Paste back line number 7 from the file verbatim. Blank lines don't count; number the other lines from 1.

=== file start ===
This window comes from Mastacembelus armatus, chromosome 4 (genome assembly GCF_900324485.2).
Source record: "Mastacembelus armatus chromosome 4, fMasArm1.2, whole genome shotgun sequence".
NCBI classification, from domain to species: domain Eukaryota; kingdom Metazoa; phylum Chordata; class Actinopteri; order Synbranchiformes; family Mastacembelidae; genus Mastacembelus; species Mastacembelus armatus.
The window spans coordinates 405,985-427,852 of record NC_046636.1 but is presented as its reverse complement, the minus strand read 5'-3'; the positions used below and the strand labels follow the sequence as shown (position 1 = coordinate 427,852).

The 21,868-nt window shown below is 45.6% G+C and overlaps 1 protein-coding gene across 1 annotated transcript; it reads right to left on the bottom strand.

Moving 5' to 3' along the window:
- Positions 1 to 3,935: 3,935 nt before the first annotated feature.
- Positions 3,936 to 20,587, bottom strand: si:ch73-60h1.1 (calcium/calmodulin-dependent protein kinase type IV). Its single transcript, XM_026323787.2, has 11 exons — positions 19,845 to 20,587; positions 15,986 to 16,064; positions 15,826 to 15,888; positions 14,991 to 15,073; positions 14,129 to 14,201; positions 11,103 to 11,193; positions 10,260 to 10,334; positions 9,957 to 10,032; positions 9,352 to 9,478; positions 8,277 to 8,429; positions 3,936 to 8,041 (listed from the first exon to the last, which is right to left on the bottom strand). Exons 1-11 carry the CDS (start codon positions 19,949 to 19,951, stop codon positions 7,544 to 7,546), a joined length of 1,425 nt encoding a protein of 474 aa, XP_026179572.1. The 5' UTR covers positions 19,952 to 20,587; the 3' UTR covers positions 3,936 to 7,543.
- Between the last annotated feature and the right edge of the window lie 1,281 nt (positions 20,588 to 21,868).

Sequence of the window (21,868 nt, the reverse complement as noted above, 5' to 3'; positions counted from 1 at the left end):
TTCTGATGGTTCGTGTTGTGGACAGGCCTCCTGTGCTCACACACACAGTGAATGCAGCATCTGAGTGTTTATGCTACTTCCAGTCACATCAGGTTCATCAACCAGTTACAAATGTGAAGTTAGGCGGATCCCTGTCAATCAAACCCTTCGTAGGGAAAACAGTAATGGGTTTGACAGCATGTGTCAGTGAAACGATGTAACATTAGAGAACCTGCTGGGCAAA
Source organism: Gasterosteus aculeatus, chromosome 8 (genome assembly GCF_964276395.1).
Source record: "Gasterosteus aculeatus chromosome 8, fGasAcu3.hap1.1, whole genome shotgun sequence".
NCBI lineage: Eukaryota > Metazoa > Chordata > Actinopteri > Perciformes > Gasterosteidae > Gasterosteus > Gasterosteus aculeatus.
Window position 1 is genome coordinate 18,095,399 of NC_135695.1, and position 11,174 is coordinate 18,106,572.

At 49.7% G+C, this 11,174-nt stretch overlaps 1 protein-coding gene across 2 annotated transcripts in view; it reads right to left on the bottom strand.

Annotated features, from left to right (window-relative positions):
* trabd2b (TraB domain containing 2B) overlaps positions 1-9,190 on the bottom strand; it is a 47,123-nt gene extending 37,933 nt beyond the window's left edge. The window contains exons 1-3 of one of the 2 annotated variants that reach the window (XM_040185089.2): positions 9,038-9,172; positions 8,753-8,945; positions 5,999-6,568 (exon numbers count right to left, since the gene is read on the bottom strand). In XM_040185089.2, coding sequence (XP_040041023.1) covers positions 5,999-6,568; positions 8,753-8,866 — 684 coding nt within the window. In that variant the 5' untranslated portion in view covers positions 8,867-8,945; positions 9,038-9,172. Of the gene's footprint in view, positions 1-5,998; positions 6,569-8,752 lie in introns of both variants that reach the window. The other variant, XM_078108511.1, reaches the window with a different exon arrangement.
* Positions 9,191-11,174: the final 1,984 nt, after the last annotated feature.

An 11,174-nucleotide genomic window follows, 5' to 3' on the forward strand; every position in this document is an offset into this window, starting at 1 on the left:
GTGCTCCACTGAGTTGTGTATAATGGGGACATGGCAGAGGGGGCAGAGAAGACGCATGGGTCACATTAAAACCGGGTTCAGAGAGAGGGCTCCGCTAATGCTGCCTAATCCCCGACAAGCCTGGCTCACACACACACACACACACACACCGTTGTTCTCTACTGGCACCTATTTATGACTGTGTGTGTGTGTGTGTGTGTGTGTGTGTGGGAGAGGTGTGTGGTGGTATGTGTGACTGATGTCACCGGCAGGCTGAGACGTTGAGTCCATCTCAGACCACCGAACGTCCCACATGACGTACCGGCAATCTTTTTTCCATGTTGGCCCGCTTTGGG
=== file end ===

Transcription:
- Positions 1 to 3,935: 3,935 nt before the first annotated feature.